With just 100 days to go until the UK exits the European Union, politics goes into melt down after Prime Minister's Questions today.
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We have a tad over three months to go until the UK finally leaves the EU, so it was right that the final Prime Minister's Questions (PMQs) of the year was dedicated to the subject of Brexit.
And as expected today's session has caused meltdown across the UK political spectrum. But the carnage was not because of the possibility of a no-deal Brexit, or because of the way the PM has delayed the so-called meaningful vote on her deal until the middle of next month or that she refuses to discuss anything else but her deal.
No, the whole system has gone into meltdown because Jeremy Corbyn might have called Theresa May a 'stupid woman'.
He was caught saying something on camera whilst seated at PMQs but there was no sound available. However some people are claiming he said 'stupid woman'.
His side has claimed that he actually said 'stupid people' and was referring generally to those who would not take the Brexit debate seriously.
All I can wonder is what would have happened if a female MP had called a male MP a 'stupid man'? I expect the object of the insult would have been told to 'man up' or something if he'd complained.
Anyway, back to the minor and secondary matter of the UK exiting from the EU. Theresa May managed to get through the final PMQs of the year by repetitively saying that the way to avoid all Brexit problems is to just vote for the only deal on the table – her deal. And now she can look forward to 17 days off before they get going again in the New Year on the 7th January.
Then she only has to stall for another couple of weeks while she tries to get some meaningful movement out of the EU regarding the Irish Backstop issue and convince her MPs that the resulting assurances mean something, before having her so-called meaningful vote on or about Friday 18th January and in all probability, losing it.
But while all this is going on, the EU has started it's own no-deal Brexit planning with proposals that Uk trucks will be able to travel unhindered into the EU until the end of 2019 as long as we reciprocate, But as the vast majority of trucks that travel between the EU and UK ore not UK registered then it is an obvious offer for them to make.
The EU is also starting to talk about no-deal arrangements over such thinks as air travel, citizens' rights, customs checks, banking, data protection, transport and for holidaymakers.
Are we seeing a 'no-deal' Brexit turning into a properly managed WTO exit arrangement? Are we seeing the EU waking up to the reality that a no-deal Brexit would be bad for them? Have we just seen the EU blink?
Actually it doesn't matter now. Both sides are now making plans for a no-deal Brexit but they cannot do it in isolation.
Once we get shot of Theresa May's objectionable deal, the EU and UK have a real opportunity to get round the table to get solutions agreed to the identified problems of this so-called no-deal scenario.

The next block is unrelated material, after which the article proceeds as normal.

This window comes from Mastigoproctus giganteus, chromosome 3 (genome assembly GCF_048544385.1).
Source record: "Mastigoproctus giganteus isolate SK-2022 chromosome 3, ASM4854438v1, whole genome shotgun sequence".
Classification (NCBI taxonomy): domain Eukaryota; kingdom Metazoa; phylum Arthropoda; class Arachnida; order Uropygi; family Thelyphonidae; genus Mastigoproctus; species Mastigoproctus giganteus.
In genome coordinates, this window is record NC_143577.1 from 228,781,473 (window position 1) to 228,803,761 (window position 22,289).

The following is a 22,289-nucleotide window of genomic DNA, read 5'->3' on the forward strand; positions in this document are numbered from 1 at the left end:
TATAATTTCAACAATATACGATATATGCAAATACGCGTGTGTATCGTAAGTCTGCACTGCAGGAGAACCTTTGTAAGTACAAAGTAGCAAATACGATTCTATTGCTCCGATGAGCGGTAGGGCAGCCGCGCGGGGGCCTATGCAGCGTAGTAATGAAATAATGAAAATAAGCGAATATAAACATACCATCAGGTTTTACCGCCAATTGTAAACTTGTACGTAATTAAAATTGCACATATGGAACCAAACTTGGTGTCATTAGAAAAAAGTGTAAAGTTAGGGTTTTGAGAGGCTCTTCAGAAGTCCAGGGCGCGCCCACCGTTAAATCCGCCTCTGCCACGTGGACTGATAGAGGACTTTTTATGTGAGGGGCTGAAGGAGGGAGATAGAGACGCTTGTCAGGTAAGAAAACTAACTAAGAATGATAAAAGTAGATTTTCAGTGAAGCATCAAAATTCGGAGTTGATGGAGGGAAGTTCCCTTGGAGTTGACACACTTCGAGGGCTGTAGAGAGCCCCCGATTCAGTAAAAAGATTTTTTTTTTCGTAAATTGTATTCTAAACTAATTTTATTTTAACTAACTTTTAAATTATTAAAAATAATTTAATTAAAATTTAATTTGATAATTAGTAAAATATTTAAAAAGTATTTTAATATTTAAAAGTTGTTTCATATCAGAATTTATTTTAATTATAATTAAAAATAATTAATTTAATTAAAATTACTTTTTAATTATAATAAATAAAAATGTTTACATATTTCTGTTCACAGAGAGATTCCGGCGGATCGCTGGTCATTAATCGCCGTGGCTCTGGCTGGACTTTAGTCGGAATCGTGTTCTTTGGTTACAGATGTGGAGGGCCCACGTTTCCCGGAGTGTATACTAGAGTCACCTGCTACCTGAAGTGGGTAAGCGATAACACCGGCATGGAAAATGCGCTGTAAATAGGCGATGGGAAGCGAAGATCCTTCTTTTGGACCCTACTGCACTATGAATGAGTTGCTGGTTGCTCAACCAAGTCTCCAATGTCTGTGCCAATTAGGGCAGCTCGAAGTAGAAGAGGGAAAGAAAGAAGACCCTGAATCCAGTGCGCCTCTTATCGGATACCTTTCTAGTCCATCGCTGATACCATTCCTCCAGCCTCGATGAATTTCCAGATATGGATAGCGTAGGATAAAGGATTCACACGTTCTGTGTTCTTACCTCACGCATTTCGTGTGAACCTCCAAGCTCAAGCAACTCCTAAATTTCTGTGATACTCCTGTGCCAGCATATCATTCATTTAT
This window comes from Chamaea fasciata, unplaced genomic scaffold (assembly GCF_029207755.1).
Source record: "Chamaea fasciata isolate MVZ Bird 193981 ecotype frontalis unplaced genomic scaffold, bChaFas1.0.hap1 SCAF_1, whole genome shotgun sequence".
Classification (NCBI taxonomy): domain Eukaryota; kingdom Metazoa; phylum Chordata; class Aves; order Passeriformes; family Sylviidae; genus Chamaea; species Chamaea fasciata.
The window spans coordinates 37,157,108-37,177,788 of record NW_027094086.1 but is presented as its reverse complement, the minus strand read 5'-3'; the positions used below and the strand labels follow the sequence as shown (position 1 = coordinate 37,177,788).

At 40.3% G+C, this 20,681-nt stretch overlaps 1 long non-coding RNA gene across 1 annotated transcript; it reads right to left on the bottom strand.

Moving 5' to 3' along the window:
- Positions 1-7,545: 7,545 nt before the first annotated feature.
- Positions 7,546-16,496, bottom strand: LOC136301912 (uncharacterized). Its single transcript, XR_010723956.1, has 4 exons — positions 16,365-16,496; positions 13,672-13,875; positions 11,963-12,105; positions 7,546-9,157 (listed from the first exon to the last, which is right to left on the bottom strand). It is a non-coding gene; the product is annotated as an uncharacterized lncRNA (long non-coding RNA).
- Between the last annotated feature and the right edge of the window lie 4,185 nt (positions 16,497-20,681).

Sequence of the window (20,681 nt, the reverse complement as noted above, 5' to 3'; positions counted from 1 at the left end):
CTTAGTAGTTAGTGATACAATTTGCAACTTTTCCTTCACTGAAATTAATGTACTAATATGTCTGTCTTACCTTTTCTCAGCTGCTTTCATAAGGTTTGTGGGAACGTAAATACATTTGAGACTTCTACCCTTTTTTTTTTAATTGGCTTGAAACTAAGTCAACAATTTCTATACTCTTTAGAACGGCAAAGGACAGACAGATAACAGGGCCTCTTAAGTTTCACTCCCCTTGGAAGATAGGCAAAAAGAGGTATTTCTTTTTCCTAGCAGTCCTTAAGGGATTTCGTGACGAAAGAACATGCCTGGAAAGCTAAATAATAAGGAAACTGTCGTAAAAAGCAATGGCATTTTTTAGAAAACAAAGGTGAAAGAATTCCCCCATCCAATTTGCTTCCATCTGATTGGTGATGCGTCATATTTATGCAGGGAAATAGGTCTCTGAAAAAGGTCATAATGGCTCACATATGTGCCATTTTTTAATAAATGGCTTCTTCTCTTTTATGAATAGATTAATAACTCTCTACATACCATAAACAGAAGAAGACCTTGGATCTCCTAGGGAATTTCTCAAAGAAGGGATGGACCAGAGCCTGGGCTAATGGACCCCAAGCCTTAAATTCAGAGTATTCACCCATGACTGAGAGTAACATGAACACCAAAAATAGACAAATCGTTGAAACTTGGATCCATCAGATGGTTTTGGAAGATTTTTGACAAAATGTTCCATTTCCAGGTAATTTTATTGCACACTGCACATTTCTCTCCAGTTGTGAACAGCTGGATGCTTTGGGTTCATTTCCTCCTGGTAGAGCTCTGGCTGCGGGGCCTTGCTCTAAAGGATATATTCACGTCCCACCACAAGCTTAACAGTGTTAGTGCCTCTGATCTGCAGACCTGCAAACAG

When May's deal collapses, could that provide the opportune moment for a Brexiteer to take over the talks with the aim of both sides conducting a managed exit of the UK from the EU?
That moment could see the birth of our new EU/UK relationship built on the day to day needs of things like travel and trade and not on the hidden agenda of creating an EU superstate.
With proper nurturing, thought and engagement on both sides, this could then be built on to create a working trade agreement where the UK maintains its political independence and the sovereign right to run its own affairs. In fact, I can't see anything that would stop that happening naturally, except of course for the bitter and frustrated Remoaners trying to put as many spanners in as many works as they can in the next few months.
Now, has anyone pointed out to you, that according to Office for National Statistics (ONS) figures out today, the annual rate of inflation fell from 2.4% in October to 2.3% in November? Has that figure been trumpeted from all the towers and hilltops across the land? Well it would have been had it been the other way around wouldn't it!
Also, when taking homeowner occupier costs into account, inflation remained unchanged at 2.2%.
This is just marginally above the government's 2% inflation target.
So much for the scare-mongering of rampant inflation etc – and not a peep on the mainstream media as far as I can see.
On a final note, there has been a lot of talk about this new charge of €7 for a three year pre-travel authorisation for UK citizens to get into the EU after Brexit. Now, I wonder how they'll get this to work across the Irish border and how they'll check that people there have paid it? And also if they realise that it actually amounts to an EU initiative to create one-way friction – a disincentive to travel if you like – at the Irish border? Strange that there's been silence on this issue isn't it?
And I wonder if and how it will effect the Gibraltar/Spain border as well.